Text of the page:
Only one note at the moment: You said that higher lat = Colder temperatures. I assume that we are using the equator as equaling zero, right? What about alternative rotation patterns?

Just saying. I may be wrong here. On second thought, I'm pretty sure that life would be sevearly limited in most alternates.
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PostSubject: Re: Biome List   Wed Feb 02, 2011 5:39 pm

Tenebrarum wrote:
Awesome thread. Good work guys!

Only one note at the moment: You said that higher lat = Colder temperatures. I assume that we are using the equator as equaling zero, right? What about alternative rotation patterns?

Just saying. I may be wrong here. On second thought, I'm pretty sure that life would be sevearly limited in most alternates.
Excellent point. If a planet's poles are closer aligned to the plane on which it rotates, we'd have very extreme conditions. Also, I need to put a note there that ocean levels are subject to change with sunlight intensity.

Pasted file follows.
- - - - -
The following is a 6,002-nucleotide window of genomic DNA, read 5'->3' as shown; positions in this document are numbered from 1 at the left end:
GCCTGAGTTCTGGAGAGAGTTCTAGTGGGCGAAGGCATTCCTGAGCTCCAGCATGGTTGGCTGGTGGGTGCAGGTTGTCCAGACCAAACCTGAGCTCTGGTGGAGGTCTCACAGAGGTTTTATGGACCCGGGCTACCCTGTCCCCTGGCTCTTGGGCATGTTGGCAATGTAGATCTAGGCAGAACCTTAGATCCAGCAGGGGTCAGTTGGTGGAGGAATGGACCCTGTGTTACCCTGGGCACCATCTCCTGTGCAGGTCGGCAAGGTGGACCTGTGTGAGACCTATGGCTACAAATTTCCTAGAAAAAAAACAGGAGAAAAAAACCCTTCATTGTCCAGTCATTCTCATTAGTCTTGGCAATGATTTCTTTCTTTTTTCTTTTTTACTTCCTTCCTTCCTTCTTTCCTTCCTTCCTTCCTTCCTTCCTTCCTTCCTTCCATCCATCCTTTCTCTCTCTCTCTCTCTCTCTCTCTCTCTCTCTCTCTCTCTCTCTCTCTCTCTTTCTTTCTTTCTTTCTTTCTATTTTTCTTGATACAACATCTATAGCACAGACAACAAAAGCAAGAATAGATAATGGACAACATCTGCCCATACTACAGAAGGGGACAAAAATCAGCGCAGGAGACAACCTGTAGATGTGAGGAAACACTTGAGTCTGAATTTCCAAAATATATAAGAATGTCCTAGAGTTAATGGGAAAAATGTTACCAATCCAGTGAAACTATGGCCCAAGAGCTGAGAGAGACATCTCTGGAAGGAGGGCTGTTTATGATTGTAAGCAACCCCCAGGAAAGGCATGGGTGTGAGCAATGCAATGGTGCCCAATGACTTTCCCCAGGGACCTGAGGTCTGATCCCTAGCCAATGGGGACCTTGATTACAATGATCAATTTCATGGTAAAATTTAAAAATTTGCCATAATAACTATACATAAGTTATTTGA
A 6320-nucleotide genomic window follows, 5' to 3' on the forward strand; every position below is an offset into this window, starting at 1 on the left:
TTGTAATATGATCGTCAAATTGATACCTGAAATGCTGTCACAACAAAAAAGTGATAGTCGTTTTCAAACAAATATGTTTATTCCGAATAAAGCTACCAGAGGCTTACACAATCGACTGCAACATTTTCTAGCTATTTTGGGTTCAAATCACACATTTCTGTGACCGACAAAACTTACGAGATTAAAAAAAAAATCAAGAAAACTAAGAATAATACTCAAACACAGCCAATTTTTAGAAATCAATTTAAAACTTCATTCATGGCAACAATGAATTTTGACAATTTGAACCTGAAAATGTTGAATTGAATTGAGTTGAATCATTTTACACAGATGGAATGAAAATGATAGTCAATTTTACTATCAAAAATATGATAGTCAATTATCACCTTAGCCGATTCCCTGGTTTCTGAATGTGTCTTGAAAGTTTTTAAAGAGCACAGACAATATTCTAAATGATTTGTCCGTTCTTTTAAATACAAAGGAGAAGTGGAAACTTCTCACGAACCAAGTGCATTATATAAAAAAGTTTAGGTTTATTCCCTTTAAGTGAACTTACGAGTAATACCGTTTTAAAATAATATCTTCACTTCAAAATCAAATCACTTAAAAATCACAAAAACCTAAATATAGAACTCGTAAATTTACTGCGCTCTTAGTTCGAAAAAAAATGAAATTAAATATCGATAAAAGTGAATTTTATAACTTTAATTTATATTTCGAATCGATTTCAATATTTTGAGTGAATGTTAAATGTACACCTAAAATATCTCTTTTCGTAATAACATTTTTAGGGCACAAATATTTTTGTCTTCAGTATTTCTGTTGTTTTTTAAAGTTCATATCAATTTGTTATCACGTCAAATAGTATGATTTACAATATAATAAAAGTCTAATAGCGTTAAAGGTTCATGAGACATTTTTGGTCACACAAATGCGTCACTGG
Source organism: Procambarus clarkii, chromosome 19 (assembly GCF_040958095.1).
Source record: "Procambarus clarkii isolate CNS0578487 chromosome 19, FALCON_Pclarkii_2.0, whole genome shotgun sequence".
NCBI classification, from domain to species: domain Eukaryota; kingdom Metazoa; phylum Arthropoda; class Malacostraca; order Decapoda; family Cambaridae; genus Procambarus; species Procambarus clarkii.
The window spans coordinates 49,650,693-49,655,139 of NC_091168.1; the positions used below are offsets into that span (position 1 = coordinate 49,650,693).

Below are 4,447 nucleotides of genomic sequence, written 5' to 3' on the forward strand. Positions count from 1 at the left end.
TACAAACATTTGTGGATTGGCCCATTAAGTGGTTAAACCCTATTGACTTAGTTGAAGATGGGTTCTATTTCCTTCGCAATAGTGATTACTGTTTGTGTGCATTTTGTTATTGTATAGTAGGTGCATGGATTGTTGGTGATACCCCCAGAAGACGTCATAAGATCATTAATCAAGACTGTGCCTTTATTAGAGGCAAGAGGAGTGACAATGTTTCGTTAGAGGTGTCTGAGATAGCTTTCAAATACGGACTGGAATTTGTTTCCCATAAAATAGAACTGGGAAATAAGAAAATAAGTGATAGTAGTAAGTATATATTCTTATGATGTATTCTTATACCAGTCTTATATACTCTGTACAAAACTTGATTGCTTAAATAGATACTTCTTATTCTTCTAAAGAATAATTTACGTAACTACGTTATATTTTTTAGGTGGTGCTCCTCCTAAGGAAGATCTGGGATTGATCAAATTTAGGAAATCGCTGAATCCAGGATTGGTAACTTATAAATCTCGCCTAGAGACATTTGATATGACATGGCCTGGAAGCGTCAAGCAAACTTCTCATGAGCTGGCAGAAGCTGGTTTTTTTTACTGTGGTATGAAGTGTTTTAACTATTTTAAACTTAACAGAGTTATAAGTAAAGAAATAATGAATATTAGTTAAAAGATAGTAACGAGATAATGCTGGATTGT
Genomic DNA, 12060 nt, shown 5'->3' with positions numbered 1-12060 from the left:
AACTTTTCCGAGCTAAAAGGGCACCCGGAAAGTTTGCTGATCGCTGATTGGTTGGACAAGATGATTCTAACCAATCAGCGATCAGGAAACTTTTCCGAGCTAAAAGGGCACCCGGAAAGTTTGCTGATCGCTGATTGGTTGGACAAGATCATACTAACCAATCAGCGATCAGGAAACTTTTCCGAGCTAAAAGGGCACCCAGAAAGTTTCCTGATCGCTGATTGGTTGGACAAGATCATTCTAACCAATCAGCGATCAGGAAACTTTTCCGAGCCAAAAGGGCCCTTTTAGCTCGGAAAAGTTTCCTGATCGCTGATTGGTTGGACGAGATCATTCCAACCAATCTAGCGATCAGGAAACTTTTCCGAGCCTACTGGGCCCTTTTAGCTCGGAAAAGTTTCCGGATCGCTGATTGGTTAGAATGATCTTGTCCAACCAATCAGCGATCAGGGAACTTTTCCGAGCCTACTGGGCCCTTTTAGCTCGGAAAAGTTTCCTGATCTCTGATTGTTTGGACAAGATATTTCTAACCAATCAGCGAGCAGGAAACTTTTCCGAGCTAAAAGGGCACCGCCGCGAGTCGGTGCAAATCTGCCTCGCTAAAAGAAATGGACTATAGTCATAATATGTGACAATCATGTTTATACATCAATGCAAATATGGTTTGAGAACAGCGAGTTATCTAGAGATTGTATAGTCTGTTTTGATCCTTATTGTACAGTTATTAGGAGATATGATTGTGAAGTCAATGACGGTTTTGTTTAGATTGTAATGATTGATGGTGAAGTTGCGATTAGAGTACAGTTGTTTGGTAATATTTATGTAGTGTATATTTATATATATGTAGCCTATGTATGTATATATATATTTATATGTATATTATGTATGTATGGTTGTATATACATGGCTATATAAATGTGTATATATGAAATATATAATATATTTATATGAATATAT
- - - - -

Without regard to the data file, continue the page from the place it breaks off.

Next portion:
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PostSubject: Re: Biome List   Wed Feb 02, 2011 5:49 pm

~sciocont wrote:
Tenebrarum wrote:
Awesome thread. Good work guys!

Only one note at the moment: You said that higher lat = Colder temperatures. I assume that we are using the equator as equaling zero, right? What about alternative rotation patterns?

Just saying. I may be wrong here. On second thought, I'm pretty sure that life would be sevearly limited in most alternates.
Excellent point. If a planet's poles are closer aligned to the plane on which it rotates, we'd have very extreme conditions. Also, I need to put a note there that ocean levels are subject to change with sunlight intensity.
Yeah, it might be easier to mark average temperature than to mark latitude. Make recalculation much simpler and is far more direct.